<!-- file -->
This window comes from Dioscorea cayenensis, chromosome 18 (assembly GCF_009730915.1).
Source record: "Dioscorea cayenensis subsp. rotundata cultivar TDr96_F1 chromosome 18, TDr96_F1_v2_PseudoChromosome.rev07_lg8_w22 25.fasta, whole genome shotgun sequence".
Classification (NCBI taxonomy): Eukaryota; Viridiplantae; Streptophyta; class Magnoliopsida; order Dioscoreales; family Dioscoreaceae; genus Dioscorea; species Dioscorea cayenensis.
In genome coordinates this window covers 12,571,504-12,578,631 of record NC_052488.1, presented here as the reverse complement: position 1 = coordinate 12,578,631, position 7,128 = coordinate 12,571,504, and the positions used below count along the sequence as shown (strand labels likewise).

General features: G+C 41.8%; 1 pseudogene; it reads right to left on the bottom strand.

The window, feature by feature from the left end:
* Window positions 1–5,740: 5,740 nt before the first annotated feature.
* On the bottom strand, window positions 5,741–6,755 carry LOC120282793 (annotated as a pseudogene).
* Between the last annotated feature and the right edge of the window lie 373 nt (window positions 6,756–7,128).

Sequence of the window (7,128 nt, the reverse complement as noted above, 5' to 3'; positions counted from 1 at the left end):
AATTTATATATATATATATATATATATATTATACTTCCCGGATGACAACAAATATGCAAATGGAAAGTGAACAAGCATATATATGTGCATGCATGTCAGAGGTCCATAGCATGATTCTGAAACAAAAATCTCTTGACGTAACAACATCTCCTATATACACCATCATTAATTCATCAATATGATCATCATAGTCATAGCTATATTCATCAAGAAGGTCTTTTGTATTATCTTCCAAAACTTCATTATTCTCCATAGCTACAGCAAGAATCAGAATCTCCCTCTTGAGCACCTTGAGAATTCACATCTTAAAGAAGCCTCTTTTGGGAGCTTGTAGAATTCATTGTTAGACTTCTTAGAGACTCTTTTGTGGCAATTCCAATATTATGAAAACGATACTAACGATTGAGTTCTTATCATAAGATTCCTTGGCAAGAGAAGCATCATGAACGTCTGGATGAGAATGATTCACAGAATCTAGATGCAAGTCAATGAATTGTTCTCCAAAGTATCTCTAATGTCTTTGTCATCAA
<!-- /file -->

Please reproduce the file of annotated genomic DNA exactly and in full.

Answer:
This window comes from Dioscorea cayenensis, chromosome 18 (assembly GCF_009730915.1).
Source record: "Dioscorea cayenensis subsp. rotundata cultivar TDr96_F1 chromosome 18, TDr96_F1_v2_PseudoChromosome.rev07_lg8_w22 25.fasta, whole genome shotgun sequence".
Classification (NCBI taxonomy): Eukaryota; Viridiplantae; Streptophyta; class Magnoliopsida; order Dioscoreales; family Dioscoreaceae; genus Dioscorea; species Dioscorea cayenensis.
In genome coordinates this window covers 12,571,504-12,578,631 of record NC_052488.1, presented here as the reverse complement: position 1 = coordinate 12,578,631, position 7,128 = coordinate 12,571,504, and the positions used below count along the sequence as shown (strand labels likewise).

General features: G+C 41.8%; 1 pseudogene; it reads right to left on the bottom strand.

The window, feature by feature from the left end:
* Window positions 1–5,740: 5,740 nt before the first annotated feature.
* On the bottom strand, window positions 5,741–6,755 carry LOC120282793 (annotated as a pseudogene).
* Between the last annotated feature and the right edge of the window lie 373 nt (window positions 6,756–7,128).

Sequence of the window (7,128 nt, the reverse complement as noted above, 5' to 3'; positions counted from 1 at the left end):
AATTTATATATATATATATATATATATATTATACTTCCCGGATGACAACAAATATGCAAATGGAAAGTGAACAAGCATATATATGTGCATGCATGTCAGAGGTCCATAGCATGATTCTGAAACAAAAATCTCTTGACGTAACAACATCTCCTATATACACCATCATTAATTCATCAATATGATCATCATAGTCATAGCTATATTCATCAAGAAGGTCTTTTGTATTATCTTCCAAAACTTCATTATTCTCCATAGCTACAGCAAGAATCAGAATCTCCCTCTTGAGCACCTTGAGAATTCACATCTTAAAGAAGCCTCTTTTGGGAGCTTGTAGAATTCATTGTTAGACTTCTTAGAGACTCTTTTGTGGCAATTCCAATATTATGAAAACGATACTAACGATTGAGTTCTTATCATAAGATTCCTTGGCAAGAGAAGCATCATGAACGTCTGGATGAGAATGATTCACAGAATCTAGATGCAAGTCAATGAATTGTTCTCCAAAGTATCTCTAATGTCTTTGTCATCAA